Engineer Akintude Arotile is the father of late Flying Officer Tolulope Arotile who died in Kaduna. He spoke with select journalists in Lokoja, Kogi State. SAM EGWU was there for LEADERSHIP. Excerpts
Accept our sincere sympathy on the tragic death of your daughter, Flying Officer Tolulope Arotile.
Oh! We have to accept this as an act of God. There is virtually nothing anyone can do, that is God’s time. Of course, for every mortal under the sun, that’s the path we shall all follow.
Tell us briefly about yourself.
I am Engineer Akintude Arotile, a senior citizen. I worked with Transition Company of Nigeria. I retired last year as a power engineer.
You must have been devastated by the unfortunate loss of your darling daughter ….
That is an understatement. From day one, she had not just been brilliant but wonderful. I was in Kaduna then, she had all her educational career from kindergarten to nursery at the Air Force base and Nigerian Defence Academy, Kaduna. One day when she was very small, she pointed to one small aircraft, parked on the field and said, “Dad, one day I am going to fly that aircraft” and I said, “Amen.” Therefore, from that day, she started working towards that. She got admission into the Nigerian Defence Academy Kaduna, she had a Bachelor’s degree in Mathematics, she became an Air Force cadet, from there she was sent on several courses abroad and became a pilot. I just thank God that she was able to achieve her dreams as a baby before her death.
What was her position in the family?
She was number 4
She had been described in several fora as an award winning pilot and in fact the first in the country to become a female combat pilot….
(Cuts in) ,Oh God! Right from day one, she had been very very intelligent. Sometimes, I wondered what type of intelligence quotient she had, she also combined intelligence with hard-work.
In fact, I wished you had been here when her bosses from Enugu came. You would think she was their daughter by the way they were eulogising her and being proud of her achievements.
When was your last encounter with her?
Just yesterday, at about 1 pm, I called her because she just came back from an operation against the bandits in Katsina. They gave them one week to rest and so she was sleeping and told me she was relaxing her nerves resting after the day’s hard work. She said she would later go out to make some photocopies of some papers and I told her not to be long and to return home on time because she was staying with my first daughter in Kaduna.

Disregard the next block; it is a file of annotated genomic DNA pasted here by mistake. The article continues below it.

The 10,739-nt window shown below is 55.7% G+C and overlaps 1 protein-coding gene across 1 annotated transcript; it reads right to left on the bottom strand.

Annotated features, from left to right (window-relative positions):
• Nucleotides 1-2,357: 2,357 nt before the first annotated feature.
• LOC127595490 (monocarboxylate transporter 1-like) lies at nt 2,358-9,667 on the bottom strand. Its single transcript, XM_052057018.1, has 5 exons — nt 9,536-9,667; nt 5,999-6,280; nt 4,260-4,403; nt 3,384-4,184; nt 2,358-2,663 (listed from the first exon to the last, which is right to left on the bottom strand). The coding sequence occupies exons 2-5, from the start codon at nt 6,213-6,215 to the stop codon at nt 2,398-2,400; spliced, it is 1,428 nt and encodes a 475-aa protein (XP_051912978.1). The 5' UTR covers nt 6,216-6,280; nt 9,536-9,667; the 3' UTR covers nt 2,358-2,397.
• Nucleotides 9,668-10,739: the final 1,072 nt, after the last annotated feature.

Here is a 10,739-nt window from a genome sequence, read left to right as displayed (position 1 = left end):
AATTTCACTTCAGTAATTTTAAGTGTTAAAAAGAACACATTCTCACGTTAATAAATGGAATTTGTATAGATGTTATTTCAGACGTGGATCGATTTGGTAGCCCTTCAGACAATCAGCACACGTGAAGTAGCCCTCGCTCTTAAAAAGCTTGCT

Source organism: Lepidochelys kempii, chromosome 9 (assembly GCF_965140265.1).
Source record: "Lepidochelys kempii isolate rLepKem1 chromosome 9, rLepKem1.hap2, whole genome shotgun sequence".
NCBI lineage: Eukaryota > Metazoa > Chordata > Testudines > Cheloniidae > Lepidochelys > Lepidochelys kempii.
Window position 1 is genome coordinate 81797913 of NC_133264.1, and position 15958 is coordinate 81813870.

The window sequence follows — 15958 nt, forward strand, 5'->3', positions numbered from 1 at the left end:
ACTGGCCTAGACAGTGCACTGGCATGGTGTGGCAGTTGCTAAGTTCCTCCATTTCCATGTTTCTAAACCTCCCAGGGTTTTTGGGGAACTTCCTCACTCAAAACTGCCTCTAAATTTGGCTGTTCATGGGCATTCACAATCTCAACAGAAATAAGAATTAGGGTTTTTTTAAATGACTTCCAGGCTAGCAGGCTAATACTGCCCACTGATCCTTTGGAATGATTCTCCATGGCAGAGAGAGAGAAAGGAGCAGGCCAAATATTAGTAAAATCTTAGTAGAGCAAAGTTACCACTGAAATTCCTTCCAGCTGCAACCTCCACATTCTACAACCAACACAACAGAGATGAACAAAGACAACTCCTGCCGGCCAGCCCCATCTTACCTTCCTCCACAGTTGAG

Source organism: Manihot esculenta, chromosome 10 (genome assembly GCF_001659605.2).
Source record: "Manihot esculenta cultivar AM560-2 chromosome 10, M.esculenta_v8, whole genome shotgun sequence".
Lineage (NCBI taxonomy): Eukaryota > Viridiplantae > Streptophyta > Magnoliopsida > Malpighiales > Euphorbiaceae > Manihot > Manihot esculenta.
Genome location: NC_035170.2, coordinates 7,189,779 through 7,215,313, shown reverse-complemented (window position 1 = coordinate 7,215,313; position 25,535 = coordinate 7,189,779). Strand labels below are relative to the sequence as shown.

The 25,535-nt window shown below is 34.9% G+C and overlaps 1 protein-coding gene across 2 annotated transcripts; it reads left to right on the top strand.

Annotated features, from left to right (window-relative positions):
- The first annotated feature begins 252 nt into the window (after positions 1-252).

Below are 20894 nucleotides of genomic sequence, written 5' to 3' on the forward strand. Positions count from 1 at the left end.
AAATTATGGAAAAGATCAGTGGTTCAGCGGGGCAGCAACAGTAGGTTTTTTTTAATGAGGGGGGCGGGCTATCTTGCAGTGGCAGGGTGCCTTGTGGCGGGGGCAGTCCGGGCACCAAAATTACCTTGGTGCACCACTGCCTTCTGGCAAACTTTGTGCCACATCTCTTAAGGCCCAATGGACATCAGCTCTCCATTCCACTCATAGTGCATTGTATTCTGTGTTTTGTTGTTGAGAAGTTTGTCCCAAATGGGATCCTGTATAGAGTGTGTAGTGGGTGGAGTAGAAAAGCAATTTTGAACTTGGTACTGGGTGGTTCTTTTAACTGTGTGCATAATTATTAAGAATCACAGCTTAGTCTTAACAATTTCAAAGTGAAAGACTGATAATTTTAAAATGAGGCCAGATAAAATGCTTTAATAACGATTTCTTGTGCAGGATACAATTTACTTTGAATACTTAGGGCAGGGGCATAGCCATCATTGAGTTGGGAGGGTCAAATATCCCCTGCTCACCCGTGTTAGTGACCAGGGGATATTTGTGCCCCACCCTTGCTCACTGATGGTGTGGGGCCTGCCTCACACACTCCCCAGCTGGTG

Around 5.30 pm, somebody called me and asked if I had called her today and I said yes, then the person told me to call her which I did, but no response. So I called her colleagues but they were all crying on the phone. I asked what happened but they were just crying. So I called one of her bosses who told me that she was in the mortuary and I said, “Ha! Somebody I spoke with four hours ago and by 5 pm she is in the mortuary!” I had to drive to Lokoja from Abuja to enable me inform her mother physically because I could not break such news on phone. But when I came she had gone to the prayer mountain. She came back around 8.30pm and I told her this was what I heard but that I had not confirmed the information.
What has been the reactions of the Air Force authority since the incident happened?
I must say that I am really impressed by the outpouring of grieve, sympathy and support. There have been several visits from her bosses from all over the country including here in Lokoja, Abuja, Kaduna, Enugu, all over. The support has been overwhelming. They even gave a token and promised that later they would do something. They even promised to give us a choice of where to bury her, but her commandant suggested that she should be buried at the National Cemetery, Abuja because of the number of people that will attend the funeral and due to the feat she had achieved as the first female combatant pilot in Nigeria.
Will you ever wish any of your child to take that profession again?
Though it’s painful when you lose them, it’s not a profession for all comers. It’s for class and it’s not regrettable to have them after all which profession does not have its own risk. I pray for her soul.